Indeed, at the bid stage both parties expect this, but it’s really an elephant in the room. Yes, the contract wording does cater for project change, but without estimates of how much extra cost and lateness are likely.

I suspect this is because sponsors don’t like to face the possibility that anything can go wrong, but deep down they know it usually does. In my example of the unit cost of a periodic site visit, I missed out an important element – that of expenses.

Years ago sponsors became paranoid at the possibility that CROs were ripping them off by inflating expenses (as some of them probably were). So the practice of separating them as ‘pass-through’ costs became the norm.

You can see how this entails more cost for the sponsor, because all the expenses have to be checked against the pass-through element on the invoice.

The sponsor has to employ someone to do that. But the CRO is not going to handle expenses for free either, so there is usually an activity in the budget called ‘administration’ or more commonly ‘project management’, typically 15% of the whole. We end up with double-checking of expenses at double the cost.

Cost per outcome

All this stems from a focus on work done rather than on results achieved. But a sponsor surely isn’t interested in the effort expended by the CRO; only the results have any business benefit.

Indeed, one of the big current themes in the projects fraternity is benefits management. If you can’t define the benefit of any activity, don’t do it.

We could take that a stage further – if we are OK with the expected benefit, do we really care about the split between effort and pass-through expense? Well I don’t. I am, though, critically interested in the package cost for the item of benefit in the plan. In other words, the benchmark is cost per outcome.

This argument of course doesn’t only apply to drug development; it applies to any industry, and not just to R&D either. To my mind, a sponsor who insists on micro-managing a contractor by tracking every task and every expense is making their life unnecessarily difficult.

Yet sponsors have paid me to set up systems to do just that. They had to do this because by the time I came on board they were well down the road of a unitised contract with no chance of going back.

There can be no doubt that healthcare delivery is also an industry, albeit a largely public sector one in the UK. Social media are currently seething with the widely-held belief that the Conservative party intends to privatise the National Health Service.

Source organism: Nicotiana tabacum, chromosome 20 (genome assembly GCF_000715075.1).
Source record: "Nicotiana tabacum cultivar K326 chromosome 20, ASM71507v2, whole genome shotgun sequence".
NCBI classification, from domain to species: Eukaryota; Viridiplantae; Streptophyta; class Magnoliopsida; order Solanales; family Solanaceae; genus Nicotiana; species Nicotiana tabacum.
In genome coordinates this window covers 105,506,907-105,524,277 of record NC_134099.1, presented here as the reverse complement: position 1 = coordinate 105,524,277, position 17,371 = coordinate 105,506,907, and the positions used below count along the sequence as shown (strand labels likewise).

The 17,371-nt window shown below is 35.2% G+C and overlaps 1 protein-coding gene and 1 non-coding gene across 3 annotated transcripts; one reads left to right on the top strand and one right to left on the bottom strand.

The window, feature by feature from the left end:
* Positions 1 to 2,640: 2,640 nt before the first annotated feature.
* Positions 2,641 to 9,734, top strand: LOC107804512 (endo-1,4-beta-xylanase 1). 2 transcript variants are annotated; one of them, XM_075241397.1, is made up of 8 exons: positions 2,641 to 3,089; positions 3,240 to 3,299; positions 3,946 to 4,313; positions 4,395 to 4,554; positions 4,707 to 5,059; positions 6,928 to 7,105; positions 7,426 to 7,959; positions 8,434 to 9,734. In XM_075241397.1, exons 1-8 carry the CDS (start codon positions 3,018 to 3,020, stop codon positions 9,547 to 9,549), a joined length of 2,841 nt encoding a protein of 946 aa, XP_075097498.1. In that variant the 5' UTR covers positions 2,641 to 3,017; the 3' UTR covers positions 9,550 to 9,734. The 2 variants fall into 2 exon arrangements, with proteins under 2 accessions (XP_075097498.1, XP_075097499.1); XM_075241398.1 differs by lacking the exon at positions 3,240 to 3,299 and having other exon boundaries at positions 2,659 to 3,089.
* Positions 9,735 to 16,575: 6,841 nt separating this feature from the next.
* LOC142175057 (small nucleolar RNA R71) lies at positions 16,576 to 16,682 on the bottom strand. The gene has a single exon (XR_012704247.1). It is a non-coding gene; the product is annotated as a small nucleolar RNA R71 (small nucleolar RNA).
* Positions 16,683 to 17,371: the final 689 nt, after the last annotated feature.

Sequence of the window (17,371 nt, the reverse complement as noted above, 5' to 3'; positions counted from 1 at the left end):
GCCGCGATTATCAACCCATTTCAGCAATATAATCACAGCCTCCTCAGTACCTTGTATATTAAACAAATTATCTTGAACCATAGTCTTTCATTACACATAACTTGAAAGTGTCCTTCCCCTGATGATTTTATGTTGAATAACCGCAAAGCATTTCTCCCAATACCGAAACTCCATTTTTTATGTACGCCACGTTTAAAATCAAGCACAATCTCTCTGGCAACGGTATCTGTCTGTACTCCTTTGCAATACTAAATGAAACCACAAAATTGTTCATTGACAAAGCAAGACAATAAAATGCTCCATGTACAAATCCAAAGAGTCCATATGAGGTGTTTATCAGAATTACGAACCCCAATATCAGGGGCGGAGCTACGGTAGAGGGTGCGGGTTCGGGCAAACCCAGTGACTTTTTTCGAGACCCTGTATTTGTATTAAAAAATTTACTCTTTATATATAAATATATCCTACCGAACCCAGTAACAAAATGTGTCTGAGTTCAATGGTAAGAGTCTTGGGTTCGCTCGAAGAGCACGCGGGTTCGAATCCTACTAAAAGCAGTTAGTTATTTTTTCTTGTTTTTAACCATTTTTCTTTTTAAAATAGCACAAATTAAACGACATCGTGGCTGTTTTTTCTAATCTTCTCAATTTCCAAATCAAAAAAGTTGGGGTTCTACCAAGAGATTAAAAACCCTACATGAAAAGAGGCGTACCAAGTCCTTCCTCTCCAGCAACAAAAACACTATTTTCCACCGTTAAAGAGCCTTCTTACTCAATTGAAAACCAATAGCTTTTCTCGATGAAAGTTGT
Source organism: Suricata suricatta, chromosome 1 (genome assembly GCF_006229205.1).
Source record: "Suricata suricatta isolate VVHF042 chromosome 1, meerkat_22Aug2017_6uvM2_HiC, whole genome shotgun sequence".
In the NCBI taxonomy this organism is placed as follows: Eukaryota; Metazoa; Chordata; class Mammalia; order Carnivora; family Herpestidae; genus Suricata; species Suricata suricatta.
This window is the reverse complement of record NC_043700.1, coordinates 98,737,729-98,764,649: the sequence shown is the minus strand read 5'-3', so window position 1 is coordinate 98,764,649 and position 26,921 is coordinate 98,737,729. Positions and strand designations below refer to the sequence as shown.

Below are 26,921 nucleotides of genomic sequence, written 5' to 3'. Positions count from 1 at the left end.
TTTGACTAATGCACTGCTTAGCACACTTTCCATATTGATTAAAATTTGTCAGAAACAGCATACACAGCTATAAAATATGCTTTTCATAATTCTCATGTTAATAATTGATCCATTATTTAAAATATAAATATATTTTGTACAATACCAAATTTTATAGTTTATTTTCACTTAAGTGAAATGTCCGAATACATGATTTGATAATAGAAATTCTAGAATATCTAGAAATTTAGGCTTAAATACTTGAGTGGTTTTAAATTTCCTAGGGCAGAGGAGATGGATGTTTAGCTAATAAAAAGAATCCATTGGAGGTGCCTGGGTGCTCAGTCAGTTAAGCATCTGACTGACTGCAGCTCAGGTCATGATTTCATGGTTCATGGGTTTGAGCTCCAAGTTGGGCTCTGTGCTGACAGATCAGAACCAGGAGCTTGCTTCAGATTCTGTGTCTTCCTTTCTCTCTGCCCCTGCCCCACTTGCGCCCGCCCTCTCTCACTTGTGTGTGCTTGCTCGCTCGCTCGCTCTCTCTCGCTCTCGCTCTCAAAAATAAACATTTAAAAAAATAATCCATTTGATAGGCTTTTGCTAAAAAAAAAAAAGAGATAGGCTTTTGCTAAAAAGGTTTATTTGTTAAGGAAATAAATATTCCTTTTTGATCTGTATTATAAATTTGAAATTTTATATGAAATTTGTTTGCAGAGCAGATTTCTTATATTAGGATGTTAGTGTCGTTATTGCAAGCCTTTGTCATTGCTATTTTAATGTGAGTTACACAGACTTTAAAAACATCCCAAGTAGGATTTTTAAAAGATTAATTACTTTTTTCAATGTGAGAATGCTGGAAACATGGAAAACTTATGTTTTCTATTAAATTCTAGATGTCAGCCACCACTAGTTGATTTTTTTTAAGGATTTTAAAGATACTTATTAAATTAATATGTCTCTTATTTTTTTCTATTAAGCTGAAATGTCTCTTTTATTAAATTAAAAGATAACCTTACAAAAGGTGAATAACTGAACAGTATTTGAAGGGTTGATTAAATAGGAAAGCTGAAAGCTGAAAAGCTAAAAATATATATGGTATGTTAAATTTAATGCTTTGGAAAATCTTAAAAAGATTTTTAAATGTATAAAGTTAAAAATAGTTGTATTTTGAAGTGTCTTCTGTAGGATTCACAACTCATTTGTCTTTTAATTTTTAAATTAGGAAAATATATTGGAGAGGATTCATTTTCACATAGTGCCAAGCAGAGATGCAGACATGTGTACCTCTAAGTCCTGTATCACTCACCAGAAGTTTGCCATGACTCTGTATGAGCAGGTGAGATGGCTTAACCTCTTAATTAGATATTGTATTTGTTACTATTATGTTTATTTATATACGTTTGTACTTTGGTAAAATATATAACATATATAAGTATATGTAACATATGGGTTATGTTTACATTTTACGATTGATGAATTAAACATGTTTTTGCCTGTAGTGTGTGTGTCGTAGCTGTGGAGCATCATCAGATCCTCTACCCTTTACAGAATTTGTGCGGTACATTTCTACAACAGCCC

I don’t propose to get into a political argument here, but I do want to look at how contracts work in the NHS, to see if there is anything for us to learn in pharma.

In reality, outsourcing in the NHS is not new. It has always been obliged to buy in certain services. But the Health and Social Care Act 2012 places the onus on commissioners to invite tenders from any qualified provider.

As I say, nothing new in this, other than the pressure to do it, and the NHS ‘internal market’ goes back decades. Hence there should be reasonably long experience of negotiating contracts.

The said Act is quite heavily reliant on outcomes, although rather vague as to how they will be achieved. Evidence-based clinical practice is not mentioned anywhere. We should expect that the outcomes for both the pharmaceutical R&D contract and the healthcare delivery contract are closely aligned.

Both sectors are striving to be patient-centred. For a clinical trial, the desired outcome is to verify a patient benefit from the medicine. For healthcare delivery, the patient outcome may be assessed via quality of life instruments, although of course more specific measures are also used.

Making care integration work

I have identified some progress towards a more modern type of contract in the NHS, as reported by the King’s Fund. Their Commissioning and Contracting for Integrated Care report highlights “holding providers to account for outcomes” as one of three main ambitions for contract managers.

To make care integration work, the author Rachel Addicott also identifies outcomes as comprising one of the three underlying principles of organisational integration, along with service integration and alignment of currencies, to streamline payments between providers.

There is some evidence that this is not just an academic exercise from a health-related think tank. The Oxfordshire Clinical Commissioning Group has issued a work programme on outcomes-based commissioning that apparently has attracted attention from several other CCGs.

It initially aims at care for mental health and for older people, both identified as having especially heavy demands on services. A wide range of advantages is expected to accrue, but I am particularly taken with the prediction that things will be simpler to implement.

A focus on the outcome will – it is said – mitigate against the high degree of fragmentation that prevails at present. With clinical trials becoming immensely complex, this struck a chord. I’m not suggesting that the more modern contract format will make trial protocols simpler, but it could signal a move away from the need to model every protocol item in the contract.

I also like the idea that the Oxfordshire CCG model releases providers to design services “to suit the needs of patients, under a single contract, with fewer process targets”. We have seen cases of suboptimal clinical trials resulting from unimaginative protocols, such as the notorious TG1412 disaster, and much of the time these have been dictated by sponsors.

Why not cut the brief to the CRO right down to the outcomes required, and ask for their ideas? This approach is very close to the project definition process that I taught to trainees for many years. The problem was that most of them had no scope to do that, and just had to conduct protocols that had already been set in stone.